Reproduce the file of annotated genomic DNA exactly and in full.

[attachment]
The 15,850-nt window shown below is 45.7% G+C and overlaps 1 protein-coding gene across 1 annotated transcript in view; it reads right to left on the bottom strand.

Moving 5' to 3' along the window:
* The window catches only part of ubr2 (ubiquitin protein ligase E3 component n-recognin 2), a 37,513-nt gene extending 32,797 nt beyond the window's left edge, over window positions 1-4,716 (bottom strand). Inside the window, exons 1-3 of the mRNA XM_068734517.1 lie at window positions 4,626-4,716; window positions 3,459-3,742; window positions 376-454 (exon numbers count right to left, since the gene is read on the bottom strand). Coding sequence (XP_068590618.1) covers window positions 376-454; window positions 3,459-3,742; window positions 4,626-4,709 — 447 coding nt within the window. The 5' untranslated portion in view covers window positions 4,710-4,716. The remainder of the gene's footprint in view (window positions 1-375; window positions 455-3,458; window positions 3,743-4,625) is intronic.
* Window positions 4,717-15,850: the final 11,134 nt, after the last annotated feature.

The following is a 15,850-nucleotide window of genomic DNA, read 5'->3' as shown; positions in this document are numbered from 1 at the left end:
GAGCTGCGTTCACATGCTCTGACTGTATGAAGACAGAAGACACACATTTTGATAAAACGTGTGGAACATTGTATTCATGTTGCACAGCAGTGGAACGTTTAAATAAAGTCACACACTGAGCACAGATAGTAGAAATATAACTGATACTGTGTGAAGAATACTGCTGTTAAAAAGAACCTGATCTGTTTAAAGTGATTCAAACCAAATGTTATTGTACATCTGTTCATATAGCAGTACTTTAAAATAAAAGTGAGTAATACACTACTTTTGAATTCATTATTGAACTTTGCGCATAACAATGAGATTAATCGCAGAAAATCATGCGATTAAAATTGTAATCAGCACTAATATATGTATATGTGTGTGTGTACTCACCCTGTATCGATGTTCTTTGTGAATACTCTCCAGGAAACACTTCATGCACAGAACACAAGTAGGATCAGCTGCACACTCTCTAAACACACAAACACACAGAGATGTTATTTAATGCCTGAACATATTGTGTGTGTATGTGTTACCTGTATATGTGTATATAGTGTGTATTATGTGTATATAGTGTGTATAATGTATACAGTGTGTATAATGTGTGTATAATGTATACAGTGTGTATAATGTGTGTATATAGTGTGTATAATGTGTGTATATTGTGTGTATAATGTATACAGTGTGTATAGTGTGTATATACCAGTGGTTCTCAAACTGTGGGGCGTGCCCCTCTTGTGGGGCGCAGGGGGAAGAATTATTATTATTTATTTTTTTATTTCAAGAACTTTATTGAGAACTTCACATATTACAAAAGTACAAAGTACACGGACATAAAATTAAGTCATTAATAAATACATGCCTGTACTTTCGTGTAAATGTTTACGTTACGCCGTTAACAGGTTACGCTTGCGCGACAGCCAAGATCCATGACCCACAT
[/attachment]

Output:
The 15,850-nt window shown below is 45.7% G+C and overlaps 1 protein-coding gene across 1 annotated transcript in view; it reads right to left on the bottom strand.

Moving 5' to 3' along the window:
* The window catches only part of ubr2 (ubiquitin protein ligase E3 component n-recognin 2), a 37,513-nt gene extending 32,797 nt beyond the window's left edge, over window positions 1-4,716 (bottom strand). Inside the window, exons 1-3 of the mRNA XM_068734517.1 lie at window positions 4,626-4,716; window positions 3,459-3,742; window positions 376-454 (exon numbers count right to left, since the gene is read on the bottom strand). Coding sequence (XP_068590618.1) covers window positions 376-454; window positions 3,459-3,742; window positions 4,626-4,709 — 447 coding nt within the window. The 5' untranslated portion in view covers window positions 4,710-4,716. The remainder of the gene's footprint in view (window positions 1-375; window positions 455-3,458; window positions 3,743-4,625) is intronic.
* Window positions 4,717-15,850: the final 11,134 nt, after the last annotated feature.

The following is a 15,850-nucleotide window of genomic DNA, read 5'->3' as shown; positions in this document are numbered from 1 at the left end:
GAGCTGCGTTCACATGCTCTGACTGTATGAAGACAGAAGACACACATTTTGATAAAACGTGTGGAACATTGTATTCATGTTGCACAGCAGTGGAACGTTTAAATAAAGTCACACACTGAGCACAGATAGTAGAAATATAACTGATACTGTGTGAAGAATACTGCTGTTAAAAAGAACCTGATCTGTTTAAAGTGATTCAAACCAAATGTTATTGTACATCTGTTCATATAGCAGTACTTTAAAATAAAAGTGAGTAATACACTACTTTTGAATTCATTATTGAACTTTGCGCATAACAATGAGATTAATCGCAGAAAATCATGCGATTAAAATTGTAATCAGCACTAATATATGTATATGTGTGTGTGTACTCACCCTGTATCGATGTTCTTTGTGAATACTCTCCAGGAAACACTTCATGCACAGAACACAAGTAGGATCAGCTGCACACTCTCTAAACACACAAACACACAGAGATGTTATTTAATGCCTGAACATATTGTGTGTGTATGTGTTACCTGTATATGTGTATATAGTGTGTATTATGTGTATATAGTGTGTATAATGTATACAGTGTGTATAATGTGTGTATAATGTATACAGTGTGTATAATGTGTGTATATAGTGTGTATAATGTGTGTATATTGTGTGTATAATGTATACAGTGTGTATAGTGTGTATATACCAGTGGTTCTCAAACTGTGGGGCGTGCCCCTCTTGTGGGGCGCAGGGGGAAGAATTATTATTATTTATTTTTTTATTTCAAGAACTTTATTGAGAACTTCACATATTACAAAAGTACAAAGTACACGGACATAAAATTAAGTCATTAATAAATACATGCCTGTACTTTCGTGTAAATGTTTACGTTACGCCGTTAACAGGTTACGCTTGCGCGACAGCCAAGATCCATGACCCACAT